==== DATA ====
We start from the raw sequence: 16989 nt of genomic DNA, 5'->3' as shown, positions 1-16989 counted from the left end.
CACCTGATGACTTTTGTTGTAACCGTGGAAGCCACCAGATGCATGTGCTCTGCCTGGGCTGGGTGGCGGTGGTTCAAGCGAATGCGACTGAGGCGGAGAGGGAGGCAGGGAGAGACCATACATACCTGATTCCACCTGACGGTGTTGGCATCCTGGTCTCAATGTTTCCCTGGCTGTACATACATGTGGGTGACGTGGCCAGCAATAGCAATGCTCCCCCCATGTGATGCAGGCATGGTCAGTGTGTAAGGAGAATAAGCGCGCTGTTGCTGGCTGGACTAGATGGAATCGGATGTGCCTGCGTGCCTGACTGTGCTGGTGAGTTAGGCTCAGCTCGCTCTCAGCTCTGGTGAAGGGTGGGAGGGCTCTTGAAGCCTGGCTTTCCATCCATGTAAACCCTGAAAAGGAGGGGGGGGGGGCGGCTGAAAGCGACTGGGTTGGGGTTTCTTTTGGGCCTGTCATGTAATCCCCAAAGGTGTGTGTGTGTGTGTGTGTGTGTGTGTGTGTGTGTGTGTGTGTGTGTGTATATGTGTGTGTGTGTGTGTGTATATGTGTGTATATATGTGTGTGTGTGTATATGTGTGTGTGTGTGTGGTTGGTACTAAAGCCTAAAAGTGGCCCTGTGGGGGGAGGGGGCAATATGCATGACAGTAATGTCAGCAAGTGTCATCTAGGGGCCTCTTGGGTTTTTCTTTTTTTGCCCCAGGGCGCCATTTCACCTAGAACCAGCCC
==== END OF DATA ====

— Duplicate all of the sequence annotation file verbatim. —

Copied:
We start from the raw sequence: 16989 nt of genomic DNA, 5'->3' as shown, positions 1-16989 counted from the left end.
CACCTGATGACTTTTGTTGTAACCGTGGAAGCCACCAGATGCATGTGCTCTGCCTGGGCTGGGTGGCGGTGGTTCAAGCGAATGCGACTGAGGCGGAGAGGGAGGCAGGGAGAGACCATACATACCTGATTCCACCTGACGGTGTTGGCATCCTGGTCTCAATGTTTCCCTGGCTGTACATACATGTGGGTGACGTGGCCAGCAATAGCAATGCTCCCCCCATGTGATGCAGGCATGGTCAGTGTGTAAGGAGAATAAGCGCGCTGTTGCTGGCTGGACTAGATGGAATCGGATGTGCCTGCGTGCCTGACTGTGCTGGTGAGTTAGGCTCAGCTCGCTCTCAGCTCTGGTGAAGGGTGGGAGGGCTCTTGAAGCCTGGCTTTCCATCCATGTAAACCCTGAAAAGGAGGGGGGGGGGGCGGCTGAAAGCGACTGGGTTGGGGTTTCTTTTGGGCCTGTCATGTAATCCCCAAAGGTGTGTGTGTGTGTGTGTGTGTGTGTGTGTGTGTGTGTGTGTGTGTGTGTATATGTGTGTGTGTGTGTGTGTATATGTGTGTATATATGTGTGTGTGTGTATATGTGTGTGTGTGTGTGGTTGGTACTAAAGCCTAAAAGTGGCCCTGTGGGGGGAGGGGGCAATATGCATGACAGTAATGTCAGCAAGTGTCATCTAGGGGCCTCTTGGGTTTTTCTTTTTTTGCCCCAGGGCGCCATTTCACCTAGAACCAGCCC